Think that living in a small space means you can't host the entire crew for happy hour or game night? Well, think again! Even studio dwellers can easily play hostess; it's all about getting creative with furniture arrangement.
Use Small Coffee Tables
Not everyone in a studio apartment owns a dining table, but most people do have coffee tables—let this piece serve as a workhorse when you host, and encourage friends to gather around it. Maybe set up the charcuterie or other appetisers on the coffee table to invite this energy.
Have fun with your styling, too! There's no reason you can't use a cake stand for your charcuterie board. Using different heights for your display is both aesthetically pleasing and functional!
Get the Most of Your Kitchen
If your studio apartment has a distinct kitchen nook, make use of it! Be open minded to guests gathering in your kitchen, as much as elsewhere. She suggests using the space to set up a bar area. But if your apartment's floor plan makes this difficult, fear not—"I also love to clear off a bookshelf or a window ledge as a makeshift bar. And don't worry about being fully stocked with endless beverage options. Create a signature drink so you don't fill the space with different bottles of alcohol. Cheers!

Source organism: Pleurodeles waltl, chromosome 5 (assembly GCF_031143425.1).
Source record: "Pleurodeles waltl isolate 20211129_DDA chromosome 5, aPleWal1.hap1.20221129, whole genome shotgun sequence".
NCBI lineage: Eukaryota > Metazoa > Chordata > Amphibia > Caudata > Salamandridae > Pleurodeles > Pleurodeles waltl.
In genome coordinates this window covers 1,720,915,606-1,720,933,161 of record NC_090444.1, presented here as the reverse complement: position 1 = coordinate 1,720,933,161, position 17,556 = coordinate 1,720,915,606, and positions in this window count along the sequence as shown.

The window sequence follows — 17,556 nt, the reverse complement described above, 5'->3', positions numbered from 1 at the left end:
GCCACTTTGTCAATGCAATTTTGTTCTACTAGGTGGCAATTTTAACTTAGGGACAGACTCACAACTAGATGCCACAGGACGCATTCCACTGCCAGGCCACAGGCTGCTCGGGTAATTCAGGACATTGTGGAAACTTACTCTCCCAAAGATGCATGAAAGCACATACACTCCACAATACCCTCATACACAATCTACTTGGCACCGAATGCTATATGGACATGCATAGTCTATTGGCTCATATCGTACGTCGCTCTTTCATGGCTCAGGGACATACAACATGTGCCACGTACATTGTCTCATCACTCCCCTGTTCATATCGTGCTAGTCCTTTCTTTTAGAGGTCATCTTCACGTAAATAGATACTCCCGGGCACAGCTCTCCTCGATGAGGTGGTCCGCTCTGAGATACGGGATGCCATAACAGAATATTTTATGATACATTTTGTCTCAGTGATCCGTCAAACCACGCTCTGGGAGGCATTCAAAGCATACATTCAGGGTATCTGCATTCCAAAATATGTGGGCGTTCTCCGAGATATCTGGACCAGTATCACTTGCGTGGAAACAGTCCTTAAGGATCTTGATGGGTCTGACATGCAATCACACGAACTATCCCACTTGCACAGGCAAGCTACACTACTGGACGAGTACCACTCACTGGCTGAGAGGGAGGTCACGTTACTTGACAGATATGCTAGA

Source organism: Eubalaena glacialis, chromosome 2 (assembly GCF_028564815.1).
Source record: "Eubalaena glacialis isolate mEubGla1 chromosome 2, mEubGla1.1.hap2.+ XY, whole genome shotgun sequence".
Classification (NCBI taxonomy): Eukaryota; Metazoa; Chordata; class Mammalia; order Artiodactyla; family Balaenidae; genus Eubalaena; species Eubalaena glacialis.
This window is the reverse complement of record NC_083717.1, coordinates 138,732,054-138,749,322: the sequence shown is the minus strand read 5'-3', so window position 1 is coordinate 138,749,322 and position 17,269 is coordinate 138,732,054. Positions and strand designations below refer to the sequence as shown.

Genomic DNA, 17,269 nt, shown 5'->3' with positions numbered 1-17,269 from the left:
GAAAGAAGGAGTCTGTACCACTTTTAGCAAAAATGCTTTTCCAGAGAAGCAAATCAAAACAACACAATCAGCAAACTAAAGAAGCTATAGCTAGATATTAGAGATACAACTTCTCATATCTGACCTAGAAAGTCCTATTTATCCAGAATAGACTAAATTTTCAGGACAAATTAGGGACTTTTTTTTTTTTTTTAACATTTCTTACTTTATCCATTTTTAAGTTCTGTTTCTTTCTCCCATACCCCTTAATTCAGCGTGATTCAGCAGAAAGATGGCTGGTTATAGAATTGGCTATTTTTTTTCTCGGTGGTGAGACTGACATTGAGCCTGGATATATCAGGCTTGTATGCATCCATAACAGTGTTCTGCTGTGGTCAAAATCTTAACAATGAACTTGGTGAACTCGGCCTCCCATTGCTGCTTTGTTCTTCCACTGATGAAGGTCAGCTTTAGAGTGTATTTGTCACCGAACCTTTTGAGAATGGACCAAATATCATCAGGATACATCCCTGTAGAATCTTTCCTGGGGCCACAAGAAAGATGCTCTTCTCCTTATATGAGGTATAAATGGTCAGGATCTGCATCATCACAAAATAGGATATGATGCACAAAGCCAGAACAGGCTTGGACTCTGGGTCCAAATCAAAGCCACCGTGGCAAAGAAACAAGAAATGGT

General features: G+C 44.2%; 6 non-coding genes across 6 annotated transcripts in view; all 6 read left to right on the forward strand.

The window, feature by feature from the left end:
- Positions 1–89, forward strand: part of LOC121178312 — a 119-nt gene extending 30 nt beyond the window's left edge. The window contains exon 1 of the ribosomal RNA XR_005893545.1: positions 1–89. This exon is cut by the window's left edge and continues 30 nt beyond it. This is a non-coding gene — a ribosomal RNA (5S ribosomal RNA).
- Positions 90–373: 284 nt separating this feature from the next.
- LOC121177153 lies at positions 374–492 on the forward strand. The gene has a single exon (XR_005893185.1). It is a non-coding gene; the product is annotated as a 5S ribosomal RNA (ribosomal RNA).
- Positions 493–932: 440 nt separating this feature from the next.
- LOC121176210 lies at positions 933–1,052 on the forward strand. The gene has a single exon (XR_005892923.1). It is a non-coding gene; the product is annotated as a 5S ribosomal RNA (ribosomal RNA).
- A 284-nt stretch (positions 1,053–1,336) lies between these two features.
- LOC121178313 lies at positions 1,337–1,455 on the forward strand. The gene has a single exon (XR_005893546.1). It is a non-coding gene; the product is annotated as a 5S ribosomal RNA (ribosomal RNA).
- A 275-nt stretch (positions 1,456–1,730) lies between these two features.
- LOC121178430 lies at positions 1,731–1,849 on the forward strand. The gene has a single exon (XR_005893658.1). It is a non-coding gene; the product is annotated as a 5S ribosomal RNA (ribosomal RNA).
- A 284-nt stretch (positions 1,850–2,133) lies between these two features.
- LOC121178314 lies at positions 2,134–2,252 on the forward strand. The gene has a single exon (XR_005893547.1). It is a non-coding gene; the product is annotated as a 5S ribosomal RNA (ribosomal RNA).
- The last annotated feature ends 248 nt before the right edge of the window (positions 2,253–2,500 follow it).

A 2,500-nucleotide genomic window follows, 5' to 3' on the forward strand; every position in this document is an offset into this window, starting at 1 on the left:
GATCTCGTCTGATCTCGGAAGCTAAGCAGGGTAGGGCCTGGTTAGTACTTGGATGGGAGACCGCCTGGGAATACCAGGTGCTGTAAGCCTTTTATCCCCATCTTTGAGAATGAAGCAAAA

Re-Use Your Bed
You may need to reconfigure your setup a bit in the process, but it will be worth it! "Because your bed takes us a lot of space in a studio apartment, make sure it's a space that people feel they can utilize. Pushing your bed against the wall will create more floorspace and allow you to pile it with pillows and blankets, more like a sofa.
Not comfortable having friends plop down atop your comforter? Opt to keep the bed nice and empty. Resist the urge to pile coats on your bed where it's visible to your guests throughout the night," Beryl commented. "Maintain the ambiance within the party by buying a foldable coat rack and placing it in the hallway.
Out of sight, out of mind! It’s noted that corralling clutter (even in unconventional places such as inside the shower) will make all the difference. Think about places people won’t be using or hiding [clutter] under furniture that won’t be moving.
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